The assumptions are

1)     25 year assumed span.

2)     One payment annually and one fixed return at end of the year.

3)     Rate of return is constant.

4)     Income rises by 3% per year.

5)     Management fee of £200 rising by 3% per year.

Her Majesty’s Disloyal Opposition Commit Treason?

Comment just posted in response to this blog, at LabourHome to the idea that Her Majesty’s Loyal Opposition should be accused of treason for talking down the currency.

    To accuse the Tories of treason in talking down sterling would also imply that there comments are heard and taken into consideration. If I were a currency trader, the opinions of an opposition party I would not rate nearly as highly as specialist economists, respected journalists, the Chairman of the Fed, the IMF etc. Further, I would allow for some bias in their views.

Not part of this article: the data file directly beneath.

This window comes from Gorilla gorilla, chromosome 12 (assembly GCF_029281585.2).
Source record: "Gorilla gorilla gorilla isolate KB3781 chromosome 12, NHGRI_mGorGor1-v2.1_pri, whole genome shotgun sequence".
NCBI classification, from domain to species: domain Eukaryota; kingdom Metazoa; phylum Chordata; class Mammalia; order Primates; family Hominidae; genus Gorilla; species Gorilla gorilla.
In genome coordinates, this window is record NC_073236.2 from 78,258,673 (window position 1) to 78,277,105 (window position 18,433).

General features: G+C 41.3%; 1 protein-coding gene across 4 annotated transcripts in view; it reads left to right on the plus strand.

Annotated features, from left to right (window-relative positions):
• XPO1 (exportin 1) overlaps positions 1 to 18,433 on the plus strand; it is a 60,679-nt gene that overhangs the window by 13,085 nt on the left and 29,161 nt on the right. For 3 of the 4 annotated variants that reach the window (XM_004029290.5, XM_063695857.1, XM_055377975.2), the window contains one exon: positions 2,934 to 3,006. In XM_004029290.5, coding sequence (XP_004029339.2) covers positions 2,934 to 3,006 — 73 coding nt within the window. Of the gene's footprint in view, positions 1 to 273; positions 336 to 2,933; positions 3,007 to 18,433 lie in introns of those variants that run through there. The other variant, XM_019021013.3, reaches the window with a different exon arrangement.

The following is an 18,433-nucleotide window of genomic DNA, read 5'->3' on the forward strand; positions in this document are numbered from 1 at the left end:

More importantly, I would base my judgements real factors, such as the state of the British financial sector, the current account deficit, or the ability of the government to steer the economy away from the rocks.
Is Peter Kenyon so in awe of the opposition that he believes their comments can be anything more than the splash of a small pebble against a Tsunami?

In brief, it is only a serious act of disloyalty if it has an impact. If nobody takes the oppositions comments seriously in their actions, it will have no impact on the course of sterling or the economy.